This account of female combatants in the War Between the States is quite fascinating. The notion of women fighting for the Rebs and Yanks was something I had never even thought about, so reading this book served as a significant learning experience for me. Clearly, a great deal of research went into this monograph, and the authors do an excellent job of describing the significant limitations imposed upon the researcher into this topic. Military records are incomplete, especially in the case of the Confederate Army, and some women served without ever being discovered at all. In the case of many, there is no record of their real names. The best substantive evidence comes from those whose actual gender was ascertained while being treated for serious wounds or who really let the cat out of the bag by giving birth. It is quite amazing to me to learn that women in the late stage of pregnancy not only kept their gender a secret but actually fought fiercely in battle at the same time. Women soldiers were also captured and imprisoned along with men, many of them refusing to divulge their secret despite the fact it might well win them release from the terrible conditions of prison camps.
Clearly, one must ask why women chose to fight. The authors devote a lot of attention to this important question. Many women took up arms in order to remain close to a loved one, be it a husband, fiancé, father, or brother; many fought for truly patriotic reasons, fuelled by the same motivations as men to defend their land and way of life. Some fought for economic reasons, knowing they could earn much more money as a soldier than they ever could as females at home; some loved the independence and removal of Victorian restrictions that a soldier's life offered them. Indeed, a small number of women had assumed male identities before the war began as a means of enjoying a better life for themselves, and some continued to live as men after the war ended for the same reasons.
The aspect of this story that I found most interesting was the reaction of male soldiers and the citizenry to the role women played in fighting. To my surprise, contemporary men and women often celebrated these brave women who took up arms. The revelation of discovery often came as a shock to the female soldier's comrades in arms, but by and large they were very supportive of those who were unmasked; even years after the war ended, they lent a lot of support to female soldiers who sought the pension they truly deserved for their service. There was no shortage of newspaper stories about women soldiers during the war, and Victorian society was surprisingly supportive and proud of those women who were motivated to serve out of romantic or familial love or true patriotism. These idealized motivations appealed strongly to the romantic notions of Victorian society. Women who joined up for selfish, economic reasons, on the other hand, were often reviled. The well-known lore and widespread respect for female soldiers continued up until the days of World War I, after which society and historians in particular either ignored, ridiculed, or cast aspersions on the internecine women warriors, and it is for this reason that the history of these unique soldiers was largely forgotten over the course of the twentieth century, only reemerging as a substantive topic in the final decade before the millennium.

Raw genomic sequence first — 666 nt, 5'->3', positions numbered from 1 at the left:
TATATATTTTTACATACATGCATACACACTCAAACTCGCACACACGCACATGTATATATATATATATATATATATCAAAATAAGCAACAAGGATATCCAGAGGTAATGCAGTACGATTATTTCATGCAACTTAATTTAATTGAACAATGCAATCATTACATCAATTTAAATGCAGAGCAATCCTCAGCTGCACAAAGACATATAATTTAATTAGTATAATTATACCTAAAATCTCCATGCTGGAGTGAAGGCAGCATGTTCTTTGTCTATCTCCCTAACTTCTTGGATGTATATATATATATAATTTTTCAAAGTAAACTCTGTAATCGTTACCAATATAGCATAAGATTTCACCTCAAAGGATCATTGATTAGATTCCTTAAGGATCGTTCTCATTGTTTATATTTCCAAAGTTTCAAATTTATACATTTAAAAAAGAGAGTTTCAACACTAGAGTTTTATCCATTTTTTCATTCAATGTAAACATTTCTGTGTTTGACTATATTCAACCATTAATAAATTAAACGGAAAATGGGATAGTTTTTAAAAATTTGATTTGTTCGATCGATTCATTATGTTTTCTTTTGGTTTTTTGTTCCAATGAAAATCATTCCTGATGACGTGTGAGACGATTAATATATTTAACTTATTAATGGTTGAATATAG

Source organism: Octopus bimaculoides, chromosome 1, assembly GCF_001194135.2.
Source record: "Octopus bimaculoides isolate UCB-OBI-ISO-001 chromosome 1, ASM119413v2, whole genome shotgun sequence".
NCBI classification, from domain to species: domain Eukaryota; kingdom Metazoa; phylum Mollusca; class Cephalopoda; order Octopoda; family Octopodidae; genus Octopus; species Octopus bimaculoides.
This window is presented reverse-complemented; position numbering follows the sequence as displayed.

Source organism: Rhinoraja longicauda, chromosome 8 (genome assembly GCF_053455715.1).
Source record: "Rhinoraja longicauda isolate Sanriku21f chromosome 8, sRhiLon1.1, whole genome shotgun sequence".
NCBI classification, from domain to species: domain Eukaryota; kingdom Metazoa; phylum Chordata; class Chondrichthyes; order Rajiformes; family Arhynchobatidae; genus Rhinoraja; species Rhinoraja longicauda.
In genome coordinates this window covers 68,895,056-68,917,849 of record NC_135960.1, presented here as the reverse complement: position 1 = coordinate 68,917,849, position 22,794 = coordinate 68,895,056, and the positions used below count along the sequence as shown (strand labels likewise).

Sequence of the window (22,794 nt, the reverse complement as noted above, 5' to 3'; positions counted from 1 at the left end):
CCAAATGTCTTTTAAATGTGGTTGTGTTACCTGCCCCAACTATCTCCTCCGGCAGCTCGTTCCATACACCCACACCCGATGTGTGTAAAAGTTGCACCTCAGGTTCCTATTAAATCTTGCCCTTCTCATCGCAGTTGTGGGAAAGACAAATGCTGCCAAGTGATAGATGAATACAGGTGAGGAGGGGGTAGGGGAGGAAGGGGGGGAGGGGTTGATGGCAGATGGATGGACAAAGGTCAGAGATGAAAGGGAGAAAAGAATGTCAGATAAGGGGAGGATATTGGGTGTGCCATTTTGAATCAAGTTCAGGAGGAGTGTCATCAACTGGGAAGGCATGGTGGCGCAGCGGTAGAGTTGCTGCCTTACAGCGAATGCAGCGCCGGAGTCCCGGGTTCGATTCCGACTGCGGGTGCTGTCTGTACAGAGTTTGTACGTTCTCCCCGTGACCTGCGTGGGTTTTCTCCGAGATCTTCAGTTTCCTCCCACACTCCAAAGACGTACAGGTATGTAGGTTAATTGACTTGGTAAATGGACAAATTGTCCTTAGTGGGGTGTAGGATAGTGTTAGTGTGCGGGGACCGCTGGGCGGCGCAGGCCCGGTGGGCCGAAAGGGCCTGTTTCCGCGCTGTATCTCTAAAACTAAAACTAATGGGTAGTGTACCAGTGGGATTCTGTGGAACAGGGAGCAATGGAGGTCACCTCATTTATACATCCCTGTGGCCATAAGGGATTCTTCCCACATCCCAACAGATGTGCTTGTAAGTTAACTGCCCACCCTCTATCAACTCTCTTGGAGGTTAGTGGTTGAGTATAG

There is much of interest in these pages: the means by which women soldiers managed to keep their real identities a secret, accounts of women in battle and the ranks several women attained as a result of their bravery and skill, stories of discovery and reenlistment(s), accounts of women captives in the worst of the prison camps, reports of children born on the front lines, information on the lives of several of these individuals in the years and decades following the war, etc. Numerous anecdotes are as informative as they are extraordinary. One of the slight issues I have with the monograph is the way in which information on each known female soldier was presented in piecemeal fashion-motivations, experiences, discovery, and the like are treated in separate chapters; I would have liked a continuous discussion of at least one prominent individual. As things stand, it is difficult to achieve deep insight into any one such person's motivations, experiences, and thoughts as a whole. This is a small criticism, however, because this book really is excellent. Featuring voluminous footnotes and an impressive bibliography, They Fought Like Demons is a landmark achievement in women's history as well as the history of the War Between the States.